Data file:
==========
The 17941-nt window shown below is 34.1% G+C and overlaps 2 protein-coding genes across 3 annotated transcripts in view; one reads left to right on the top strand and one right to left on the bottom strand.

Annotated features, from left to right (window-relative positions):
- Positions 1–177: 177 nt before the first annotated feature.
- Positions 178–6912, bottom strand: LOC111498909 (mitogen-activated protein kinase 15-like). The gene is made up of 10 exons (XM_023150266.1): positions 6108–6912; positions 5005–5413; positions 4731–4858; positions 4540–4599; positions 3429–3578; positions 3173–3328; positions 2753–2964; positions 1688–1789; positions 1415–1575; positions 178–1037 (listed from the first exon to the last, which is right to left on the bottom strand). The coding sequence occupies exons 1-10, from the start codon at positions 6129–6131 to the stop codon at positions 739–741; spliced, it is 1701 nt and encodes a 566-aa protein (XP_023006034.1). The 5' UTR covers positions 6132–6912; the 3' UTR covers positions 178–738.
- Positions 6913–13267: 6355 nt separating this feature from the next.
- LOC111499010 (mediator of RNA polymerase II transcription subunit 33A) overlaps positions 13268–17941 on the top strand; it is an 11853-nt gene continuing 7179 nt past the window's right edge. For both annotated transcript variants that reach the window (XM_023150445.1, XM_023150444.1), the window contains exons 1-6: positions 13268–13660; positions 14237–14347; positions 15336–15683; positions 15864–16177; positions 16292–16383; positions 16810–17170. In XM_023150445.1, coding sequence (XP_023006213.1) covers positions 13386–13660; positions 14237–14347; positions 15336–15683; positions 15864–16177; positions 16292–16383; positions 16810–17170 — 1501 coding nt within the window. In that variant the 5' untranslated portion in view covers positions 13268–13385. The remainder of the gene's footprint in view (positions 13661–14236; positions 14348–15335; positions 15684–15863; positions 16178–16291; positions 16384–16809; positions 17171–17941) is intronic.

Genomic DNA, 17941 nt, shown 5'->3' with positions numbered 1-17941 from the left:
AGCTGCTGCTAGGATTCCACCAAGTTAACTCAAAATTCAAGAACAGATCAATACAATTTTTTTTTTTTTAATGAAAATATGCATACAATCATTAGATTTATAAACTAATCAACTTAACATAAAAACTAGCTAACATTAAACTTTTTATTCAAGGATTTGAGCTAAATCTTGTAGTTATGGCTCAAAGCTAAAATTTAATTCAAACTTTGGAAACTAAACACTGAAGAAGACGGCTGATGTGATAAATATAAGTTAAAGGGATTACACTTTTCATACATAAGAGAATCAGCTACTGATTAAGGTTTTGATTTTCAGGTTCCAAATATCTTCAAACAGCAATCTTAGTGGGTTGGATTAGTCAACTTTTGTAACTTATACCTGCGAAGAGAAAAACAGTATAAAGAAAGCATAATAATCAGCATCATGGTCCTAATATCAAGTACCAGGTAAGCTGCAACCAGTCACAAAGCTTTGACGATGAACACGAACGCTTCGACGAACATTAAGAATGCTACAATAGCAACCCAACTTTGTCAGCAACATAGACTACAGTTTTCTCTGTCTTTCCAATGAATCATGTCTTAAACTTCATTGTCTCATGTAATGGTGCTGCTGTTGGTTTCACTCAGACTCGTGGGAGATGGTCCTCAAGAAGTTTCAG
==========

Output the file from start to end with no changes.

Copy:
The 17941-nt window shown below is 34.1% G+C and overlaps 2 protein-coding genes across 3 annotated transcripts in view; one reads left to right on the top strand and one right to left on the bottom strand.

Annotated features, from left to right (window-relative positions):
- Positions 1–177: 177 nt before the first annotated feature.
- Positions 178–6912, bottom strand: LOC111498909 (mitogen-activated protein kinase 15-like). The gene is made up of 10 exons (XM_023150266.1): positions 6108–6912; positions 5005–5413; positions 4731–4858; positions 4540–4599; positions 3429–3578; positions 3173–3328; positions 2753–2964; positions 1688–1789; positions 1415–1575; positions 178–1037 (listed from the first exon to the last, which is right to left on the bottom strand). The coding sequence occupies exons 1-10, from the start codon at positions 6129–6131 to the stop codon at positions 739–741; spliced, it is 1701 nt and encodes a 566-aa protein (XP_023006034.1). The 5' UTR covers positions 6132–6912; the 3' UTR covers positions 178–738.
- Positions 6913–13267: 6355 nt separating this feature from the next.
- LOC111499010 (mediator of RNA polymerase II transcription subunit 33A) overlaps positions 13268–17941 on the top strand; it is an 11853-nt gene continuing 7179 nt past the window's right edge. For both annotated transcript variants that reach the window (XM_023150445.1, XM_023150444.1), the window contains exons 1-6: positions 13268–13660; positions 14237–14347; positions 15336–15683; positions 15864–16177; positions 16292–16383; positions 16810–17170. In XM_023150445.1, coding sequence (XP_023006213.1) covers positions 13386–13660; positions 14237–14347; positions 15336–15683; positions 15864–16177; positions 16292–16383; positions 16810–17170 — 1501 coding nt within the window. In that variant the 5' untranslated portion in view covers positions 13268–13385. The remainder of the gene's footprint in view (positions 13661–14236; positions 14348–15335; positions 15684–15863; positions 16178–16291; positions 16384–16809; positions 17171–17941) is intronic.

Genomic DNA, 17941 nt, shown 5'->3' with positions numbered 1-17941 from the left:
AGCTGCTGCTAGGATTCCACCAAGTTAACTCAAAATTCAAGAACAGATCAATACAATTTTTTTTTTTTTAATGAAAATATGCATACAATCATTAGATTTATAAACTAATCAACTTAACATAAAAACTAGCTAACATTAAACTTTTTATTCAAGGATTTGAGCTAAATCTTGTAGTTATGGCTCAAAGCTAAAATTTAATTCAAACTTTGGAAACTAAACACTGAAGAAGACGGCTGATGTGATAAATATAAGTTAAAGGGATTACACTTTTCATACATAAGAGAATCAGCTACTGATTAAGGTTTTGATTTTCAGGTTCCAAATATCTTCAAACAGCAATCTTAGTGGGTTGGATTAGTCAACTTTTGTAACTTATACCTGCGAAGAGAAAAACAGTATAAAGAAAGCATAATAATCAGCATCATGGTCCTAATATCAAGTACCAGGTAAGCTGCAACCAGTCACAAAGCTTTGACGATGAACACGAACGCTTCGACGAACATTAAGAATGCTACAATAGCAACCCAACTTTGTCAGCAACATAGACTACAGTTTTCTCTGTCTTTCCAATGAATCATGTCTTAAACTTCATTGTCTCATGTAATGGTGCTGCTGTTGGTTTCACTCAGACTCGTGGGAGATGGTCCTCAAGAAGTTTCAG